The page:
If you are in a “Grinch” or “Grouch” phase of life, then let me offer some words of love just for you. It’s OK to be right where you are in the moment, my brother. Sitting in it or going through it sucks. Yes, it does. Yet if you will leave yourself open to what possibilities lie beyond the “other side” of those phases, then you just might see life in a whole different way. There is hope for you … and no, this is not me saying “Everything is going to be OK,” give you a pat on the back and walk away. Nope. I’ve been around those type of people. I’d prefer real, raw, authentic, and caring any day. Get around people that make you feel good. Get around environments that stir emotion and passion, in a positive way, within you. Seek out professional help if you need to do so. There is zero shame … zero … in therapeutic support.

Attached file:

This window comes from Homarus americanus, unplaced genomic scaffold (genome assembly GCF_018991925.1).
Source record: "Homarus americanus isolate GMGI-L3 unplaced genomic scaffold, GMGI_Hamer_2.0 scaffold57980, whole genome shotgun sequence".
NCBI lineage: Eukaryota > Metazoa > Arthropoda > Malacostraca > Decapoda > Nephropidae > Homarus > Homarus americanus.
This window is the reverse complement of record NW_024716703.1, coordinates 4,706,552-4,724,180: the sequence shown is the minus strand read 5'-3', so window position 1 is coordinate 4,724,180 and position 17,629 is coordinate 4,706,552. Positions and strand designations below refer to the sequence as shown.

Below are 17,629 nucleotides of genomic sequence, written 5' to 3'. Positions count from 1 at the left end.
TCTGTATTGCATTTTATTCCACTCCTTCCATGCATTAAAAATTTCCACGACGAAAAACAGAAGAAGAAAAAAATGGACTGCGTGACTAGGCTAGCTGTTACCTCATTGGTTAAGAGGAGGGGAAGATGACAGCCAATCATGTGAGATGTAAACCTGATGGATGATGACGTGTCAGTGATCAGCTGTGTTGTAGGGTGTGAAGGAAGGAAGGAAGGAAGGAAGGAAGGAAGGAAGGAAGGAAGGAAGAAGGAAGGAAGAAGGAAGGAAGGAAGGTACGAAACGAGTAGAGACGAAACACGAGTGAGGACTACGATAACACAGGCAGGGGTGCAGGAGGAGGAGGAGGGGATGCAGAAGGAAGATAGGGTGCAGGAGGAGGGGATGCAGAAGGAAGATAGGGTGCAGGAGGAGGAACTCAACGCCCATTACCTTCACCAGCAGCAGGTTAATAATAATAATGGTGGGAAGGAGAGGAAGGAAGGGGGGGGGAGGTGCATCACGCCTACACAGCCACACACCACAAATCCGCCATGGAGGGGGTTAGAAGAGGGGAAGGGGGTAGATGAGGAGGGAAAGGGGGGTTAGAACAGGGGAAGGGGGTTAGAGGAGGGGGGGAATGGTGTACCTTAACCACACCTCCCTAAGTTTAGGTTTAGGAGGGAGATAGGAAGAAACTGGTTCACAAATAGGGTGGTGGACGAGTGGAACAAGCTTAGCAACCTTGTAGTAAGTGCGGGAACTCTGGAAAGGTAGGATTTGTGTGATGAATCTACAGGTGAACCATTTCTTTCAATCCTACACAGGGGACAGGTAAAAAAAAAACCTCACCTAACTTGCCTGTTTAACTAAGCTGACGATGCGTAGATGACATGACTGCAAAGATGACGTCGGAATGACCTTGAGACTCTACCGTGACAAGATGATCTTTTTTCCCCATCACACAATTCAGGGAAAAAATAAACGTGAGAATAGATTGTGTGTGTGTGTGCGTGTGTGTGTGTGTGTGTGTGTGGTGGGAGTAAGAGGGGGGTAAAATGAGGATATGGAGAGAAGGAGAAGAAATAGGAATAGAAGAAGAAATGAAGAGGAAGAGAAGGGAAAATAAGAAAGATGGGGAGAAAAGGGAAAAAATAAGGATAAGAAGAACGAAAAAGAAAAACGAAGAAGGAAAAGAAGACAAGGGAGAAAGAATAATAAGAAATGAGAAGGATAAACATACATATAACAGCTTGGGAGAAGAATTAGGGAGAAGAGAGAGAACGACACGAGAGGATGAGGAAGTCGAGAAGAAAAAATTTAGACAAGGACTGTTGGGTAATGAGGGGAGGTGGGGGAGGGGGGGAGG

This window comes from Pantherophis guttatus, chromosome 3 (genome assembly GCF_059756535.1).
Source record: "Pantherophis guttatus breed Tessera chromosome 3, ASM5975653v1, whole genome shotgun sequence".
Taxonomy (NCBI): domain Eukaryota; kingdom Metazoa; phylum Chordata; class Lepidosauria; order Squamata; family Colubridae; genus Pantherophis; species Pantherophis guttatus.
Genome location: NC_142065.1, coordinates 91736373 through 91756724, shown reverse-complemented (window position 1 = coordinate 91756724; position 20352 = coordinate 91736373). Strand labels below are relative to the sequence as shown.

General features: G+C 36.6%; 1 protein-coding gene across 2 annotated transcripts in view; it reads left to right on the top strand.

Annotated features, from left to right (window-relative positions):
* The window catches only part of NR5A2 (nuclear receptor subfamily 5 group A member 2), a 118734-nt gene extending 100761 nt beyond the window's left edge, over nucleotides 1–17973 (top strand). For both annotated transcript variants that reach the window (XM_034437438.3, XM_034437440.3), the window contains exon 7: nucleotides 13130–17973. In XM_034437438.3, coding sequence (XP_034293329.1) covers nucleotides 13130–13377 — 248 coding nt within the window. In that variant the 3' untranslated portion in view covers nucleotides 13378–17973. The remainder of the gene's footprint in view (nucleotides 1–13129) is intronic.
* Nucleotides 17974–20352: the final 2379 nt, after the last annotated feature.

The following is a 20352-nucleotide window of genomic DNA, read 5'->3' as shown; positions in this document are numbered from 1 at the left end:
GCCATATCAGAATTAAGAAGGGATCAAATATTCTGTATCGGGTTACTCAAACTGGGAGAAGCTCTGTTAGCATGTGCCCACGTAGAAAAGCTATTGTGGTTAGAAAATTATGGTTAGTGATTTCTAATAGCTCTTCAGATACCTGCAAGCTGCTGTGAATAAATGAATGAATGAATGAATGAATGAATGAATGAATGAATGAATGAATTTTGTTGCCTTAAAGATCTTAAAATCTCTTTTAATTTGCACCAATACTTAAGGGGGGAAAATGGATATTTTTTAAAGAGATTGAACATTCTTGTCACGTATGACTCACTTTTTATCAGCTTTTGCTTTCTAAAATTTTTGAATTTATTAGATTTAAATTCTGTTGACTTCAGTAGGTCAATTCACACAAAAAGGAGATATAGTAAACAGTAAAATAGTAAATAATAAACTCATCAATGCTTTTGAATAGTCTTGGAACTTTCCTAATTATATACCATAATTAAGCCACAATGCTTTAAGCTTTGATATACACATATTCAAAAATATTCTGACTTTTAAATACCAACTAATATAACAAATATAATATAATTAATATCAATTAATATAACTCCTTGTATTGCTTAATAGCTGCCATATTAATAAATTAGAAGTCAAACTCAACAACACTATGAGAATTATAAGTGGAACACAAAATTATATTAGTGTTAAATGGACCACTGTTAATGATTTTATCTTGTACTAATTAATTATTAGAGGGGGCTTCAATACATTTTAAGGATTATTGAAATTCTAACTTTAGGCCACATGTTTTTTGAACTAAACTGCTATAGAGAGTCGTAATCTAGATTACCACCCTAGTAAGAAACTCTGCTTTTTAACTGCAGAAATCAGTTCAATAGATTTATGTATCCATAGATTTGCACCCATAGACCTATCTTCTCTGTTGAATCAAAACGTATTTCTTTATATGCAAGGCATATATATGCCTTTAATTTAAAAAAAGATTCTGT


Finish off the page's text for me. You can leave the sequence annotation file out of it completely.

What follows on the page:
Wherever you find yourself among these three shades, or even if you’re off the charts during the holidays, know that you are not alone.
Other men all over the world are in these areas … Grinch, Grouch and Gratitude or somewhere in the mix.
Dude, you’re not alone.